Each team that participated was given a time frame of six weeks and a kit filled with parts to use to assemble a working robot. The challenge at the event was for robots to be able to play on a team and score as many goals as possible by throwing and catching a ball with other robot teammates.
Remember those real-life skills of getting along, problem-solving and time management? This robotics team of 20 had six weeks to collaborate — not just to design the robot but also to reach out to sponsors for funding, to trouble-shoot when the process wasn’t working, and to persevere during the long hours of time spent working, in addition to doing schoolwork. Oh, and there were a couple of snowstorms during that time, creating additional challenges.
BC’s High’s robot, named “Schrödinger’s Cat,” won the Imagery Award for attractiveness in engineering and outstanding visual aesthetic integration. Not bad. Apparently none of those obstacles could dissuade BC High’s robotics team from reaching their goal.
The skill sets these young men are developing and refining will undoubtedly help them become engineers, inventors and other types of scientists in fields that are making big changes in the world. Already, robots do intricate surgery, drive cars (supervised), go into dangerous settings in place of police and fire fighters, and search in some of the deepest waters of the ocean. In Japan, a 4-foot robot babysits children while their caregivers shop. I’m excited for the future of robotics. (Maybe some day a robot will sort and fold my laundry).
For now, I will encourage my teens to work hard at any task, large or small, no matter how irrelevant it might seem. The more tasks they master, the more confidence they will possess. The more confidence they possess, the more tasks they will try to master. The future is looking brighter already.
The Disney Channel aired its final episode of Good Luck Charlie this week and I have to say, I’m a little disappointed it’s over. Good Luck Charlie found a way to harmlessly poke fun at typical family issues, exposing each character’s weaknesses in a very humorous way. I feel like I know those characters well and I wouldn’t mind hanging out with Amy Duncan, the flighty but loving mother to five Duncan kids. I have a feeling Good Luck Charlie was written for parents as much as for kids. What’s not to like about watching imperfect parents and imperfect kids — It makes me think we’re all in this parenting thing together.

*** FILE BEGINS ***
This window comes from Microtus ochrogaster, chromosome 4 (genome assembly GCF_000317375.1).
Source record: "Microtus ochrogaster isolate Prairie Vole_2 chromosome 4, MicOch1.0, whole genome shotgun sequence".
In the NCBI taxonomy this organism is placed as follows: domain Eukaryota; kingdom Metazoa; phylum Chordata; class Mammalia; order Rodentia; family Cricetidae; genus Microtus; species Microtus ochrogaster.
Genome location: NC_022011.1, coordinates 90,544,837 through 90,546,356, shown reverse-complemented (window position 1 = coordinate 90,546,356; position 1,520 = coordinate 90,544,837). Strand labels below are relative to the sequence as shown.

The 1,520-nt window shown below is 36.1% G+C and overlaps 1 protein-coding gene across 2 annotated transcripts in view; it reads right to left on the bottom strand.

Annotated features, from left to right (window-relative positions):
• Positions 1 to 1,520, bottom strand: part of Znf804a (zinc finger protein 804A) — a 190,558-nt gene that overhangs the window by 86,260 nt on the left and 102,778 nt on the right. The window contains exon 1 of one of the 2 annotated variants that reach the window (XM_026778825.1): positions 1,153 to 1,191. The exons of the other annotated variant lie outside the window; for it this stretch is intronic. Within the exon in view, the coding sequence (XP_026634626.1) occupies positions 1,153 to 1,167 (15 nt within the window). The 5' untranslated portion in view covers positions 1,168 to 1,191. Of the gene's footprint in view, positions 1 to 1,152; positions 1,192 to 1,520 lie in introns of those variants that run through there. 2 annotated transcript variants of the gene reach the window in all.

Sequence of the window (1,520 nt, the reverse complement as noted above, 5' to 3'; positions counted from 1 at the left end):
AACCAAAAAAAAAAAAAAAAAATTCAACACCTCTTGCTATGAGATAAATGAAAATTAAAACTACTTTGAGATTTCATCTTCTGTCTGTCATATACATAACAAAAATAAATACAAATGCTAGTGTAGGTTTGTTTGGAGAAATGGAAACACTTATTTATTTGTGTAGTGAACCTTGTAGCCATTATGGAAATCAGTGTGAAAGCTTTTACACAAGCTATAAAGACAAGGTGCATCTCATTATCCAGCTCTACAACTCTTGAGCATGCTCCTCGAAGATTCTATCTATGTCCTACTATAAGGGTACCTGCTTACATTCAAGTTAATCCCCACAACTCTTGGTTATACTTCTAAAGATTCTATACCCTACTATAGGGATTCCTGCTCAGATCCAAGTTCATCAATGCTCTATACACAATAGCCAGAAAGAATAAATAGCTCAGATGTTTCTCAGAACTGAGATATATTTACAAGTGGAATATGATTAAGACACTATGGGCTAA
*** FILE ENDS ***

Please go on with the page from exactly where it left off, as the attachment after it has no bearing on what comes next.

I was skeptical that any show on The Disney Channel could make me laugh out loud. I’m not a fan of most shows on that channel with their fake-looking sets, silly story lines and characters that just don’t resemble the real world or real teenagers. But I have to remind myself to lighten up… Just because I don’t care for the Wizards of Waverly Place putting magic spells on each other to get what they want doesn’t mean the show doesn’t deserve its followers. Many kids love and need the fantasy that these shows deliver.
I’m thinking that the Disney Channel might be starting to lose its appeal for my tween and that’s okay with me. Our tastes in what we view change, depending on our age, our interests and our moods. I am currently addicted to Downton Abbey but I also like to sneak in an episode of Barefoot Contessa when I can, so I can get a few cooking tips. Others in my house currently like Friends reruns and Walking Dead. To each his own. As long as my kids are busy with other activities for a good portion of their days, I don’t mind too much about the shows they watch. Back in my college days, I would see guys as big as linebackers curled up on dorm couches, eyes fixed on Saturday morning cartoons like they were life-altering news stories. At the time I couldn’t believe it. Now I realize: Everyone needs a little mindless escape from time to time.
Recently a friend on Facebook was asking for movie suggestions that she and her husband and kids, ages 10 and 13, could watch together. She wanted something funny, similar to Ferris Bueller’s Day Off – some movie that promised to be entertaining for both kids and adults, but without vulgarity or those scenes too embarrassing to watch in mixed company. I have to say, it’s not easy to find good clean movies for that age group.